MLA Style
Adrizain, Riyadi, and Djatnika Setiabudi. "Impact of Reactive Dengue NS1 Antigen with Time for Hospital Admission in Dengue Viral Infection Patient." American Journal of Clinical Medicine Research 5.4 (2017): 55-58.
APA Style
Adrizain, R. , & Setiabudi, D. (2017). Impact of Reactive Dengue NS1 Antigen with Time for Hospital Admission in Dengue Viral Infection Patient. American Journal of Clinical Medicine Research, 5(4), 55-58.
Chicago Style
Adrizain, Riyadi, and Djatnika Setiabudi. "Impact of Reactive Dengue NS1 Antigen with Time for Hospital Admission in Dengue Viral Infection Patient." American Journal of Clinical Medicine Research 5, no. 4 (2017): 55-58.
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[1]  Pothapregada, S., Kamalakannan, B., Thulasingam, M., and Sampath, S., “Is Reactive Dengue NS1Antigen Test a Warning Call for Hospital Admissions?,” Journal of Clinical and Diagnostic Research, 10 (4). 4-7. Apr.2016.
In article      View Article
 
[2]  Ahmed, N.H., and Broor, S., “Comparison of NS1 antigen detection ELISA, real time RT-PCR and virus isolation for rapid diagnosis of dengue infection in acute phase,” Journal of Vector Borne Disease, 51. 194-199. Sep.2014.
In article      PubMed
 
[3]  Peeling, R.W., et al., “Evaluation of diagnostic tests: dengue,” Nature Reviews, s30-s38. Dec.2010.
In article      View Article
 
[4]  Schilling, S., Ludolfs, D., Van An, L., and Schmitz, H., “Laboratory diagnosis of primary and secondary dengue infection,” Journal of Clinical Virology, 31 (3). 179-184. 2004.
In article      View Article  PubMed
 
[5]  Aryati, A., et al., “Performance of commercial dengue NS1 ELISA and molecular analysis of NS1 gene of dengue viruses obtained during surveillance in Indonesia,” BMC Infectious Diseases, 13 (611). 2013.
In article      View Article
 
[6]  Simmons, C.P., Farrar, J. J., Van VC N., and Wills, B., “Dengue,” New England Journal of Medicine, 366. 1423-1432. 2012.
In article      View Article  PubMed
 
[7]  World Health Organization, Dengue hemorrhagic fever: diagnosis, treatment, prevention and control, World Health Organization, Geneva, 1997.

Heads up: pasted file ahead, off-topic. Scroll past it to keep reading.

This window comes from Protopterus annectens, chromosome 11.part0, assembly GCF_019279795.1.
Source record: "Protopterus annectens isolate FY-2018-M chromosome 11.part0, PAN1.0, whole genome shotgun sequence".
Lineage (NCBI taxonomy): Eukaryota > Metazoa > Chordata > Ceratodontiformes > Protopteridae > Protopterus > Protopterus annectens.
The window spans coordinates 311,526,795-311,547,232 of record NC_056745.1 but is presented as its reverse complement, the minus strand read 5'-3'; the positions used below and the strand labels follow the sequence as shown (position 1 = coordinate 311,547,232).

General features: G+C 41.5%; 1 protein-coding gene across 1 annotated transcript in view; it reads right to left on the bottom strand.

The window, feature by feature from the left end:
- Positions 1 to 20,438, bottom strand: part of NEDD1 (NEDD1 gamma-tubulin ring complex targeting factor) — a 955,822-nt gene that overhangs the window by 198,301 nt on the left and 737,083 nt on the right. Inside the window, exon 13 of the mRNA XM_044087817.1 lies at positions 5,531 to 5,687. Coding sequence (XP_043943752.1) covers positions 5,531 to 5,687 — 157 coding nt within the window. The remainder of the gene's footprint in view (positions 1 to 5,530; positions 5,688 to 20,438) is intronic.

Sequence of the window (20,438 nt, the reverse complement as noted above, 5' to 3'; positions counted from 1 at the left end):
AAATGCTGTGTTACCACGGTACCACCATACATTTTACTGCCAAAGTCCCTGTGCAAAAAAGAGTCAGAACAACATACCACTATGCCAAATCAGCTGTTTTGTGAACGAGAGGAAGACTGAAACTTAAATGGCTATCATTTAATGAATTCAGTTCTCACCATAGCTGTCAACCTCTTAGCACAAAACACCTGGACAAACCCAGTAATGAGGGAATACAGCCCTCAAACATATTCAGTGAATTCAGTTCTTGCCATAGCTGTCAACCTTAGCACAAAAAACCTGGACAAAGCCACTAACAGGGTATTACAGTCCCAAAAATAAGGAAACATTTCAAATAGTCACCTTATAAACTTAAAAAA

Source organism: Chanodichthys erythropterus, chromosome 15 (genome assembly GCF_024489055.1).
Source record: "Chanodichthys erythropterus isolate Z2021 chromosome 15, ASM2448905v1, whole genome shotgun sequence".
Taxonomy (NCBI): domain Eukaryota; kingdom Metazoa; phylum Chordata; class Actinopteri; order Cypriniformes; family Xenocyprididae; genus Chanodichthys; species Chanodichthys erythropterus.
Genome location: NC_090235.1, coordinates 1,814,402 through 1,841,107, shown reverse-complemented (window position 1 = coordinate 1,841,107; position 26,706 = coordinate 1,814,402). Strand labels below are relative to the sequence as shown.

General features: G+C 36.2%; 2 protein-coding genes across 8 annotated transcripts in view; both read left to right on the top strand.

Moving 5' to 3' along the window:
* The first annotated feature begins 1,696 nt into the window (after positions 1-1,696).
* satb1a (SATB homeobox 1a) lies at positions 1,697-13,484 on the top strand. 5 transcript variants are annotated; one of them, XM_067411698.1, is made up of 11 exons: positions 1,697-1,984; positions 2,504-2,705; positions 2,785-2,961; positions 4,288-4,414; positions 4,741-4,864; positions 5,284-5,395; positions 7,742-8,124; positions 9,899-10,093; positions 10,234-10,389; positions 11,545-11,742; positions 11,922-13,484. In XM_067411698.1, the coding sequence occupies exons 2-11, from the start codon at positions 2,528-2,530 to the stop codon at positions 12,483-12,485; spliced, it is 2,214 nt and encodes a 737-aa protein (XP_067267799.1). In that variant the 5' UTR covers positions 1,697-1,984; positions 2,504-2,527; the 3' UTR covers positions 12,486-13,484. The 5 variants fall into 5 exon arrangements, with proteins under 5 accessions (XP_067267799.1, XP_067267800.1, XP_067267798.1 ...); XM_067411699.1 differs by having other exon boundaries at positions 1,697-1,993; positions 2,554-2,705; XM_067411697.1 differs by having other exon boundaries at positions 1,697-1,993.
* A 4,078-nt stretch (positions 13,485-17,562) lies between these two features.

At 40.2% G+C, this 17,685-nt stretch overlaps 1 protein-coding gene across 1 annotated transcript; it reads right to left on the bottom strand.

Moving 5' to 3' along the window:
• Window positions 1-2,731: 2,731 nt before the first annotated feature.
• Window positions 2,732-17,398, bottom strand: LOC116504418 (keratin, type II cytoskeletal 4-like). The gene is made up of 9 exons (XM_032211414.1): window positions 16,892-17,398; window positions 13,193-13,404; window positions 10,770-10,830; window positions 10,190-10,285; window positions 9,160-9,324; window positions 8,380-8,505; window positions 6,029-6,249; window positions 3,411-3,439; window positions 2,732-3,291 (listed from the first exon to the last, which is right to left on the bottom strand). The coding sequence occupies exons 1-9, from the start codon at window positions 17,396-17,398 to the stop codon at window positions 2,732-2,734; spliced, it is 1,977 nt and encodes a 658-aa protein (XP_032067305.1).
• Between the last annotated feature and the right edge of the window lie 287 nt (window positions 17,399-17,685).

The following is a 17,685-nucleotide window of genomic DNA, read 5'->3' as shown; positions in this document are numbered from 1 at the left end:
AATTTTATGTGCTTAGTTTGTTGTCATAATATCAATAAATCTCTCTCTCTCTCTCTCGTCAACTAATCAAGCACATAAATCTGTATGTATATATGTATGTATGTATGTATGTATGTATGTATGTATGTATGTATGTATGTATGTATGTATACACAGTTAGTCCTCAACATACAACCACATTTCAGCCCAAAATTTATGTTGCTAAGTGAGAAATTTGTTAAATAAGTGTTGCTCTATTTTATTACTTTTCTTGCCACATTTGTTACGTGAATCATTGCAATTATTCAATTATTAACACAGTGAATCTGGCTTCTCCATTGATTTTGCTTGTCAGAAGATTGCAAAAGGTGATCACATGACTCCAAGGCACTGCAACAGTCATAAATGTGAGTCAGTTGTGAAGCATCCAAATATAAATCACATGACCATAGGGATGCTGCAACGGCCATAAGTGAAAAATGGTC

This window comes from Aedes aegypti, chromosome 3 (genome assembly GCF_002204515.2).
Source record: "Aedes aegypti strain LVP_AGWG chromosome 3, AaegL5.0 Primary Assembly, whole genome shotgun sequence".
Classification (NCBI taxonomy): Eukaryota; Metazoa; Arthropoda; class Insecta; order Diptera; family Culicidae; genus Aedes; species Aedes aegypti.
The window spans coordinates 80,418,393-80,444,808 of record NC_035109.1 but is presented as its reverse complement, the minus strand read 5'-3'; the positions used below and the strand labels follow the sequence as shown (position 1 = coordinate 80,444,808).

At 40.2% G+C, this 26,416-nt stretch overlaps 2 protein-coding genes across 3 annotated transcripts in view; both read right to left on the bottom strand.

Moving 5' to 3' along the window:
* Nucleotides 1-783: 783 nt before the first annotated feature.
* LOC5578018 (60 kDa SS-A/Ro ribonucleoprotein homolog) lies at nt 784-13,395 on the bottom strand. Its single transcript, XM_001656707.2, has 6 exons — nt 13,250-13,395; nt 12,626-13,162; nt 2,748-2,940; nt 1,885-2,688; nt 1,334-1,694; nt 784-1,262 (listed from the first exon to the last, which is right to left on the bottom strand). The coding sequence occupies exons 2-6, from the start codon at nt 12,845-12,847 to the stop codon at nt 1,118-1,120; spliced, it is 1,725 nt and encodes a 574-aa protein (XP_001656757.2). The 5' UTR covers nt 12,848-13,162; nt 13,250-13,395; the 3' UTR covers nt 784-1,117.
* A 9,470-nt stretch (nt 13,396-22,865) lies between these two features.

In article      View Article
 
[8]  World Health Organization-SEARO, Comprehensive guidelines for prevention and control of Dengue and Dengue Haemorrhagic Fever, World Health Organization-SEARO, New Delhi, 2011.
In article      View Article
 
[9]  Datta, W., and Wattal, C., “Dengue NS1 antigen detection test: A useful tool in early diagnosis of dengue virus infection,” Indian Journal of Medical Microbiology 28. 107-110. 2006.
In article      View Article
 
[10]  Henchal, E. A., McCown, J. M., Sequin, M. C., Gentry M. K., and Brandt, W. E., “Rapid identification of dengue virus isolates by using monoclonal antibodies in an indirect immunofluroescent assay,” American Journal of Tropical Medicine Hygiene, 32. 164-169. 1983.
In article      View Article  PubMed
 
[11]  Abello, J. E., Cuesta, J. G., Cerro, B. R., and Guha-Sapir, D., “Factors Associated with the Time of Admission among Notified Dengue Fever Cases in Region VIII Philippines from 2008 to 2014,” PLOS Neglected Tropical Diseases. Oct.2016.
In article      View Article  PubMed
 
[12]  Chairulfatah, A., Setiabudi, A., Agoes R., vonSprundel, M., and Colebunders, R., “Hospital-based clinical surveillance for dengue heamorhagic fever in Bandung, Indonesia” Acta Tropica, 80. 111-115. 2001.
In article      View Article
 
[13]  De Souza, L. J., et al., “Comparison of clinical and laboratory characteristics between children and adults with dengue,” The Brazillian Journal of Infectious Diseases, 17 (1). 27-31. Jan.2013.
In article      View Article  PubMed
 
[14]  Wang, C., et al., “Differences in clinical and laboratory characteristics and disease severity between children and adults with dengue virus infection in Taiwan,” Transactions of the Royal Society of Tropical Medicine and Hygiene, 103. 871-877. 2009.
In article      View Article  PubMed
 
[15]  Libraty D.H., et al., “High Circulating Levels of the Dengue Virus Nonstructural Protein NS1 Early in Dengue Illness Correlate with the Development of Dengue Hemorrhagic Fever,” The Journal of Infectious Diseases, 2002.
In article      View Article